Friday, July 11, 2014

Umbrella Summer

Yesterday was like Christmas in July for this librarian! A fellow soccer mom and Pearl Creek parent had weeded her family bookshelves, and offered me first pickings for the library. Got a bunch of Jake Drake books I didn't have, some Magic Treehouse, and more of the Rainbow Magic fairy books. I honestly can't stand those fairy books, but the little girls love them, and whatever gets them to read is fine with me. Later I can turn them on to some finer books! The biggest find, though, was three hardback Mouse Guard books in excellent condition. I have multiple copies of them in the library, but they are in terrible shape. Thank you so much, Jill!

Today's review is of "Umbrella Summer," by Lisa Graaf. Upon re-reading my old reviews on Goodreads, I have discovered that I frequently use the word "sweet" to describe books. I really need to expand my vocabulary, because it was once again the first word I thought of when I began writing this review. I'm going to use it just one more time, and then I promise I'll find some better descriptors.

"Umbrella Summer" is a sweet little book about the grief process, as seen through the eyes of ten year old Annie Richards. Annie distracts herself from the grief of losing her brother by focusing on preventing accidents and illness. It has developed into an obsession for her; she even steals a medical book from a neighbor so that she can pore over every possible symptom. She reasons that Jared had been healthy, and had still died in a freak accident, so she must be extremely cautious. She won't participate in any activity that might put her at the slightest risk, and her friends start to think she isn't much fun anymore. Meanwhile her Dad is forgetting things constantly, and her Mom locks the door to Jared's room, refusing to think about him or talk about him.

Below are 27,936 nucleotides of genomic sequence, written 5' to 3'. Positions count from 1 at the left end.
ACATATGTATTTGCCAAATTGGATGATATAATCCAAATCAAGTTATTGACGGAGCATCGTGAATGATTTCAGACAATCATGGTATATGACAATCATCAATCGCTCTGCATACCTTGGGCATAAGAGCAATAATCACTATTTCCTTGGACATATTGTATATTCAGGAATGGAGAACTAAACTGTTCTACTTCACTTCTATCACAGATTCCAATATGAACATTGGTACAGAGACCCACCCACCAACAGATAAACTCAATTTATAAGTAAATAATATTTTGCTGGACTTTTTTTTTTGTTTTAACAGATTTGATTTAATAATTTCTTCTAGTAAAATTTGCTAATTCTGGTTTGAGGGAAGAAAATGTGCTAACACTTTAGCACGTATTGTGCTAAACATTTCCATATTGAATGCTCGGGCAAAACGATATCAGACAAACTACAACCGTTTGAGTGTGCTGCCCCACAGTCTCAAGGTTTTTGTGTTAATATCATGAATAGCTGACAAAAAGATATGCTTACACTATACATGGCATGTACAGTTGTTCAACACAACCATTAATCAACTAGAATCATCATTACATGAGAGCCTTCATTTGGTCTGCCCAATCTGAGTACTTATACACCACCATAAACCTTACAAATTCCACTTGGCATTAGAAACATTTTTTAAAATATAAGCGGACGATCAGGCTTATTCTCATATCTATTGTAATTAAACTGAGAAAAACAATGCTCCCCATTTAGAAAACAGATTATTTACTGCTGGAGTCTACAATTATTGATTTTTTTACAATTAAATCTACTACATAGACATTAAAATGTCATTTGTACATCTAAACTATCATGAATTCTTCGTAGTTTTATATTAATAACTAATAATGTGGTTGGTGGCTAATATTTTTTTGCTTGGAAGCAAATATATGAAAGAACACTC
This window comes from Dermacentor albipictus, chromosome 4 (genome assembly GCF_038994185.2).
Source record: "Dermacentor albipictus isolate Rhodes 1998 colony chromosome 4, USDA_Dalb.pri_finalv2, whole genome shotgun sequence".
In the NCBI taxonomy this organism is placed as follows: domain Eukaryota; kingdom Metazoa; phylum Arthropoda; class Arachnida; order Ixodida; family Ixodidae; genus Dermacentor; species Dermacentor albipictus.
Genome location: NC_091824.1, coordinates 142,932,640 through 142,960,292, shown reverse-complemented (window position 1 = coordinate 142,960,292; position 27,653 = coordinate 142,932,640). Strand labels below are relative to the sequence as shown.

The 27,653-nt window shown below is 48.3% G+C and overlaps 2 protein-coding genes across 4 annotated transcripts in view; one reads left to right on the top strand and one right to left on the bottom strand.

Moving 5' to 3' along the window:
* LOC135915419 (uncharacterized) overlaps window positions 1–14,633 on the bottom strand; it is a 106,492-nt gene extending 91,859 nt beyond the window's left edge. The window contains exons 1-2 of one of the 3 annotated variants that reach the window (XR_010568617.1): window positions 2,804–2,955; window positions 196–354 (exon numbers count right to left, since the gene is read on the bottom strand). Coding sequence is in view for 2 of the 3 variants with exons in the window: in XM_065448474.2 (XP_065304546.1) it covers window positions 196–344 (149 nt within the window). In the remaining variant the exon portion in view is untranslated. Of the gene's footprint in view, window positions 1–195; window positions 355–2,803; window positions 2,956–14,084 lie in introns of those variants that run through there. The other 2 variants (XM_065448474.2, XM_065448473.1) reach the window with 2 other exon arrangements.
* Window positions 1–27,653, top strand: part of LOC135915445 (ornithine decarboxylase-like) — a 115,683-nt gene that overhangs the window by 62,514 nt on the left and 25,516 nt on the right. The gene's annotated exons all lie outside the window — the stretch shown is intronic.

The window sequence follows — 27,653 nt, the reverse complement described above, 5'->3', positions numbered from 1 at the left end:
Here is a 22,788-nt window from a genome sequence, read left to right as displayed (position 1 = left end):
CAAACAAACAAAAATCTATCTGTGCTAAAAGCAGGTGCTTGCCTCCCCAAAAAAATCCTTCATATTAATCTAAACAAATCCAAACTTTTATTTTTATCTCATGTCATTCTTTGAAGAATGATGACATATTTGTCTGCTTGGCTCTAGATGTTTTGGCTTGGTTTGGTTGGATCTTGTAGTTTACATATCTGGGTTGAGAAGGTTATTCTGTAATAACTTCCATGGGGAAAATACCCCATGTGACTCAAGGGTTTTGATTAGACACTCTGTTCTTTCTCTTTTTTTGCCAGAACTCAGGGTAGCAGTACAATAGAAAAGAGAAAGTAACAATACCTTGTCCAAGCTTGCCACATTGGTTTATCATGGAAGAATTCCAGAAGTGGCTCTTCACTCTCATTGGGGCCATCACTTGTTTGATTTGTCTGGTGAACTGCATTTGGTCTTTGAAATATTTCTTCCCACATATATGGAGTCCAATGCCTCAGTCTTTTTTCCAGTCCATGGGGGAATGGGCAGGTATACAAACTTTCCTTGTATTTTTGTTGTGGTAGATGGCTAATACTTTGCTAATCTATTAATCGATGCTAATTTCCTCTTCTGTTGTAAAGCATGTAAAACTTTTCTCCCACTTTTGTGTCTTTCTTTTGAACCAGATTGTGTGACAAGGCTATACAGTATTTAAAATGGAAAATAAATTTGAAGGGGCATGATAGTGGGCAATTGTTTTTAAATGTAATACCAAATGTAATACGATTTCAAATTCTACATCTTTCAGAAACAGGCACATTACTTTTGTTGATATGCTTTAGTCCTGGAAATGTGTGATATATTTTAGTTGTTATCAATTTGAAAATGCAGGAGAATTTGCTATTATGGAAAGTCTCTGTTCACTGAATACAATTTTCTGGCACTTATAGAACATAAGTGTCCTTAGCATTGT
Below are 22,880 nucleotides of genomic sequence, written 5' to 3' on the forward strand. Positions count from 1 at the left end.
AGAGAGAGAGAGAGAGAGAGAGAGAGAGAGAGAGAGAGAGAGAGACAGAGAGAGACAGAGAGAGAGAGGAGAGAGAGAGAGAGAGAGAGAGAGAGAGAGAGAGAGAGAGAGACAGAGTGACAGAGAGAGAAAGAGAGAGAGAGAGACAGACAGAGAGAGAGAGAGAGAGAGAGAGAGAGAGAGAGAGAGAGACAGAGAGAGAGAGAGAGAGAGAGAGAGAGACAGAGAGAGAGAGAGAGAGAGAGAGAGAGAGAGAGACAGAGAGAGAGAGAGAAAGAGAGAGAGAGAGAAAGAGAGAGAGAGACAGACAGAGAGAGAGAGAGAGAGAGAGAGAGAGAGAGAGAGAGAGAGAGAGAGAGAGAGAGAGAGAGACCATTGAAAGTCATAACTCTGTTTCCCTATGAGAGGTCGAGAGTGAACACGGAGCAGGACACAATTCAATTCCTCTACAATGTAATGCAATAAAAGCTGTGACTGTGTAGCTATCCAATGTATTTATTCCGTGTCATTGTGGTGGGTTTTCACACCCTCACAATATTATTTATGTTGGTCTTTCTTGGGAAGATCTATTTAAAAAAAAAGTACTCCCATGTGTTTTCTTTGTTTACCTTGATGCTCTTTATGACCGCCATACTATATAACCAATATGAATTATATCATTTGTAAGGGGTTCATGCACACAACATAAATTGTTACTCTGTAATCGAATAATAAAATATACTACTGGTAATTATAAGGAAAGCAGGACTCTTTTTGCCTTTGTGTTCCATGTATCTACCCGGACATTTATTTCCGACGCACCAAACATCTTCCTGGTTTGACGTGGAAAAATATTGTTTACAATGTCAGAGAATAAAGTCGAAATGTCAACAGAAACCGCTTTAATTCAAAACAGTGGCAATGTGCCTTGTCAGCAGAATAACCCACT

When a traumatized Annie runs away from the funeral of her best friend's hamster, it sets off a series of events that will, in the long run, be to her benefit. Her friend, Rebecca, is angry about her behavior and ditches her for a time. This prompts Annie to behave so badly at a car wash that people finally realize she needs a little help. While she and Rebecca aren't speaking to each other, she befriends an elderly neighbor who is grieving the loss of her husband. This kind woman finds a way to help Annie and Rebecca patch things up, while showing Annie that she has the power to close her "umbrella of sadness," and enjoy life again. Annie in turn challenges her to move forward as well. As Jared's birthday approaches, Annie wants to think of some way to commemorate the day. She and Jared's best friend devise a way to remember him that provides comfort to everyone, and Annie and her parents finally begin to heal together.

Although this book portrays a rather extreme reaction to grief, it feels very real. The characters are well drawn, and imperfect enough to be believable. This would be a wonderful book for kids who have suffered any kind of a loss. Grief can manifest itself in many different ways, and this book could help show kids that almost any reaction to grief is natural and normal, but that help is available if it becomes too difficult.

Well, it's raining again here in River City, so I'm hoping to finally get my room cleaned. It's so involved; our bedroom becomes the depository for anything in the house that doesn't seem to have a home. Does anyone else experience this? Wish me luck!

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